First cover for me.  I dunno if it’s being a Brit, or whether it’s just me, but I like to have a book that at least looks as if it’s got some story in there.  The second cover shouts ‘LOOK!  THIS IS ABOUT A COUPLE HAVING SEX!’  Which does not a ‘story’ make.

    Spamword:  morning89.  Which is about how old I felt, this morning.

  21. 21
    Lori says:

    I might buy the first cover but I’d shake my head in icky-tude over that second one. And his nose in her eye makes me wanna say ouch.

  22. 22
    Elizabeth says:

    Based on the author’s description, the first cover is misleading, but at least I would have been drawn to it while browsing and would probably have picked it up to see what the plot was. The second wouldn’t make me pick up the book out of the extensive lineup of ‘guy and a girl who do it a lot’ covers.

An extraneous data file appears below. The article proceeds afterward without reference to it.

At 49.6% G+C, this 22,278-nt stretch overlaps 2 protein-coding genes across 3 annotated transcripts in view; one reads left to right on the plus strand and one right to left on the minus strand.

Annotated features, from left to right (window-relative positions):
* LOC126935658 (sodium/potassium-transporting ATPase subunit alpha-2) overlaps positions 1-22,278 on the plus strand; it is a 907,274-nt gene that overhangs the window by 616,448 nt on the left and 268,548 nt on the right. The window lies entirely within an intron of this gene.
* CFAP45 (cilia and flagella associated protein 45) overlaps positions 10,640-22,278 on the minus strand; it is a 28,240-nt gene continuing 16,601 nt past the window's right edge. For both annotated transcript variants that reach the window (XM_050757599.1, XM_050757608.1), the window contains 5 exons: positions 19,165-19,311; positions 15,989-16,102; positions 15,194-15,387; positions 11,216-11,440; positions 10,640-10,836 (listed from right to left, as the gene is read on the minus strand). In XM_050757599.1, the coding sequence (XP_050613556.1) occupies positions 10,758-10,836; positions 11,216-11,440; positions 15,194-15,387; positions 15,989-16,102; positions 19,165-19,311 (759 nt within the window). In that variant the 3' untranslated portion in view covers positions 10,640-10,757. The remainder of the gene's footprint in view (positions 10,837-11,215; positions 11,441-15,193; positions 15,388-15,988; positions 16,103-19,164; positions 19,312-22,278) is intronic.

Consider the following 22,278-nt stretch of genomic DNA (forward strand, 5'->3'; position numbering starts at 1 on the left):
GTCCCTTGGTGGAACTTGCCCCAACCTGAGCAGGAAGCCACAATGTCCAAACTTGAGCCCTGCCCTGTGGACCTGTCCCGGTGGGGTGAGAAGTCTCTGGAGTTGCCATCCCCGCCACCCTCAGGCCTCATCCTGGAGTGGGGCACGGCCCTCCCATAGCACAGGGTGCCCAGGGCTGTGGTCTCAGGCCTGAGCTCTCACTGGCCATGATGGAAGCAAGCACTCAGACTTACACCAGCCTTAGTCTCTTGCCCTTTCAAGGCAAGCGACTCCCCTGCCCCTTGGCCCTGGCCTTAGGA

Are we awarding additional points for “chick’s clothes falling off in several places and yet still tastefully concealing her lady bits”?

  23. 23
    lisa says:

    I would never in a million years have picked up the first cover. It screams “English class assigned reading” to me and since I only ever liked one book I ever read in English, I pass those books right by. Also, I really hate it when the cut off the heroine’s heads. I think there’s some subconscoius violence there.